In addition. this report requires an in-depth legal analysis of the IRTP recommendations by an independent third party – to see how its recommendations comply with relevant international conventions and treaties – before ICANN commits to support the Globally Protected Marks List proposal or the Uniform Rapid Suspension system.

IP Clearinghouse, Globally Protected Marks List and associated rights protection mechanisms, and standardized pre-launch rights protection mechanisms

Given our reservations expressed above, this section requires significantly more input from all interested and affected stakeholders. As it is proposed, the Globally Protected Marks List poses a significant concern related to community-based gTLDs. We can envision instances in which that a community-specific mark may be better known to local communities, in which case it is the "global mark" that is the cause of end-user confusion.

Uniform Rapid Suspension System (“URS”)

Again pending our reservations expressed above to the legality of the proposed system, we believe much of its fairness will depend on the implementation.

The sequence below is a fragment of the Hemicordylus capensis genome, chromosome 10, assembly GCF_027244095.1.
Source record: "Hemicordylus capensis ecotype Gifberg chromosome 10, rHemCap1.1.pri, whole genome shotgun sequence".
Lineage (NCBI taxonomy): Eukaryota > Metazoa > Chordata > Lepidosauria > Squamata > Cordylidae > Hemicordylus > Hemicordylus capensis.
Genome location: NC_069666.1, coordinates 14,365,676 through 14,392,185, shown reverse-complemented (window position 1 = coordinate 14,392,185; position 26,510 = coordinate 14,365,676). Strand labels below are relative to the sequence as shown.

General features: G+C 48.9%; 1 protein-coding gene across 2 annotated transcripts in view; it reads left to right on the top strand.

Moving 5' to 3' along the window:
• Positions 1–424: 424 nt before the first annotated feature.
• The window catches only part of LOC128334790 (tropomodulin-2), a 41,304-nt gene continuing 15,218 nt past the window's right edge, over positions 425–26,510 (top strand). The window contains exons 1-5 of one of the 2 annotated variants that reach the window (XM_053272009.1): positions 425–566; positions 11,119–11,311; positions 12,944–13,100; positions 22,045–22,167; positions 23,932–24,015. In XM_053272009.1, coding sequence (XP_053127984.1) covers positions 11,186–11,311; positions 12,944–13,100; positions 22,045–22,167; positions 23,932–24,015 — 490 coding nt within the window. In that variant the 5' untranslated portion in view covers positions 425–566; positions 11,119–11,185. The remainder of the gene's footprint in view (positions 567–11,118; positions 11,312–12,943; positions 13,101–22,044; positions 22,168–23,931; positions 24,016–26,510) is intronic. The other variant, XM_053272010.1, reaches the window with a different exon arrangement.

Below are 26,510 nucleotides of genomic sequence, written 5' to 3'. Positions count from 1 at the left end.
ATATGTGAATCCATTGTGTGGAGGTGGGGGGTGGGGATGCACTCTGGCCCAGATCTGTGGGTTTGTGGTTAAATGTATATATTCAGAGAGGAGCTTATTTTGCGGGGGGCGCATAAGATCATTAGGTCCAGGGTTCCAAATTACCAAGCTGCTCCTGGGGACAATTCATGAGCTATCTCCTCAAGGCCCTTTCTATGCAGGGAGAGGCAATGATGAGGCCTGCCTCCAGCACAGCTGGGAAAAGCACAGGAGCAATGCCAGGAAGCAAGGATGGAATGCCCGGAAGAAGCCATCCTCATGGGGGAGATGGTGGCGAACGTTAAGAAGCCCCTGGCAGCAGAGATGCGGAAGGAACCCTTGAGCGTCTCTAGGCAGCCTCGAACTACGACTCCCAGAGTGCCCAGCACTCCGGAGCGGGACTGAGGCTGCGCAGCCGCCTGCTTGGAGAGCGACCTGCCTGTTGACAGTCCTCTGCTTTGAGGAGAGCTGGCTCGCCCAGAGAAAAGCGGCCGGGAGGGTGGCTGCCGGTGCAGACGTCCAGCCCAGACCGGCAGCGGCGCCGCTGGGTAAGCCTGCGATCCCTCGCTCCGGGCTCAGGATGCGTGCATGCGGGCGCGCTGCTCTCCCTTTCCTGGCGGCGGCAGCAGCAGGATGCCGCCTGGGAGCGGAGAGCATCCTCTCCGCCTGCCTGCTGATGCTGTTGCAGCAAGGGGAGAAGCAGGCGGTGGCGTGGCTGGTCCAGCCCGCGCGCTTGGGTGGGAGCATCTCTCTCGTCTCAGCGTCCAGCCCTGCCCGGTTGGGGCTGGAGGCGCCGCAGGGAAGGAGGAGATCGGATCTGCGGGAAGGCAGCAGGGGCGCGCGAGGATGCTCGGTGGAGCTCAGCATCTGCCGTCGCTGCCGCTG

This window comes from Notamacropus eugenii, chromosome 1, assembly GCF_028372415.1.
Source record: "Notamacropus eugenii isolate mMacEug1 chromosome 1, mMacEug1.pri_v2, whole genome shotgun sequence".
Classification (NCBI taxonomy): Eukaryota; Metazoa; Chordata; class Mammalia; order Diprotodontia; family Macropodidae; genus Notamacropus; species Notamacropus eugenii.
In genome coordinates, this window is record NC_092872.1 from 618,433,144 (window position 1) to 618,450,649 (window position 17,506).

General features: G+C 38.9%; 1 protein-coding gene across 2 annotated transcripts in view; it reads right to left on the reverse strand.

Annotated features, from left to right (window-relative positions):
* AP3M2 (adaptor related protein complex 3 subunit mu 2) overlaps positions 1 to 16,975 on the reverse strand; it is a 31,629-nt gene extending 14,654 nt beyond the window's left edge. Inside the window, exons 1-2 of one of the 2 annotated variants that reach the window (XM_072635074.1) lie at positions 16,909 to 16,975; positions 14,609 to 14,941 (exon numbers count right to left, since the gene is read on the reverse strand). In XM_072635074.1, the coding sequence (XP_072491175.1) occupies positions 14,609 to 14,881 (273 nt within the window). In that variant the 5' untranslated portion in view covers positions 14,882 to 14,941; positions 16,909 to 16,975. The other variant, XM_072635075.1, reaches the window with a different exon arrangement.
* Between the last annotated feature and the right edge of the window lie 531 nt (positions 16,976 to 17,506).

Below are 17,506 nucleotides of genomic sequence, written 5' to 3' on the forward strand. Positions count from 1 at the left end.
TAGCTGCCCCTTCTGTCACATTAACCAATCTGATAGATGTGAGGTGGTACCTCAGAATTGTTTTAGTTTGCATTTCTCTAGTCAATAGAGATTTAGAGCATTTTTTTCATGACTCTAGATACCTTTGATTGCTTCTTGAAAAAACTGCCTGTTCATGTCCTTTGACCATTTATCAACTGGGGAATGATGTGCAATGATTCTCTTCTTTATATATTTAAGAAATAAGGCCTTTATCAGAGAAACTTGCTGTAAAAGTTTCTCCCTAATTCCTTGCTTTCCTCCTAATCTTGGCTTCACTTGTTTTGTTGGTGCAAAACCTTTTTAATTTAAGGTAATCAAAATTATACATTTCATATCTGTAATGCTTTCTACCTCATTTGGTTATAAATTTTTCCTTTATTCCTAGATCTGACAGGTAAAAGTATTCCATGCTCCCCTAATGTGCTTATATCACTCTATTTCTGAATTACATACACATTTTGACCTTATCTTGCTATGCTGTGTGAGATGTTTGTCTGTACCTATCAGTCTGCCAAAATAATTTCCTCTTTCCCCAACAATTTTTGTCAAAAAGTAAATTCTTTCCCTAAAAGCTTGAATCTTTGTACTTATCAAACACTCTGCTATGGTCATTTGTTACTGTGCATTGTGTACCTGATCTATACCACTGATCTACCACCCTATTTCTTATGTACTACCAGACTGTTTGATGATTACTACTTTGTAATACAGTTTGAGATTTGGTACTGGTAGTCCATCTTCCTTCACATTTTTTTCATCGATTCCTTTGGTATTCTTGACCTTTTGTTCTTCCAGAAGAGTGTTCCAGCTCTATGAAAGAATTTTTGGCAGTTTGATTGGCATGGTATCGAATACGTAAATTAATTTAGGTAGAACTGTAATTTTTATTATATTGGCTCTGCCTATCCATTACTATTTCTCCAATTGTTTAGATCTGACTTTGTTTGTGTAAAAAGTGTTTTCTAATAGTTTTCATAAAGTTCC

A 14 day notice is insufficient to allow individual domain name registrants to react to complaints. In addition, we are concerned about the method of delivery of the notice. The volume and nature of spam has led to e-mail being unreliable as a means of communications for such important notices. The validity of e-mail notifications that may be used in subsequent legal proceedings may easily be challenged under most jurisdictions. Therefore, we believe that any notification needs to be done by registered or certified paper mail. If e-mail is being used at all, it should be used as a backup to paper documentation, and must implement the highest security standards by digitallly signing both headers and content. This would greatly help both in bypassing spam filters and as a legal proof.

As well, given the global nature of the Internet, suspension notices may be ignored or misunderstood in good faith by recipients who do not understand the documents' language. Any such notices must be sent in the official language(s) of the country of delivery, and include text (or a pointer to text) in local language detailing recipients' rights under the process.

The implementation of the URS "takedown" process is needlessly complex and provides inadequate protection to registrants. At a minimum, the right to take down a domain name must have a fixed expiry after its registration (we recommend either 90 or 120 days). This process must be used a tool to clean up unlawful registrations at launch, not for routine trademark enforcement. At some point, registrants need to have confidence that their names are theirs and will not be taken down by a process such as this one. If the URS is intended to be more than such a new-domain tool, it must go through the normal GNSO policy-development process before implementation.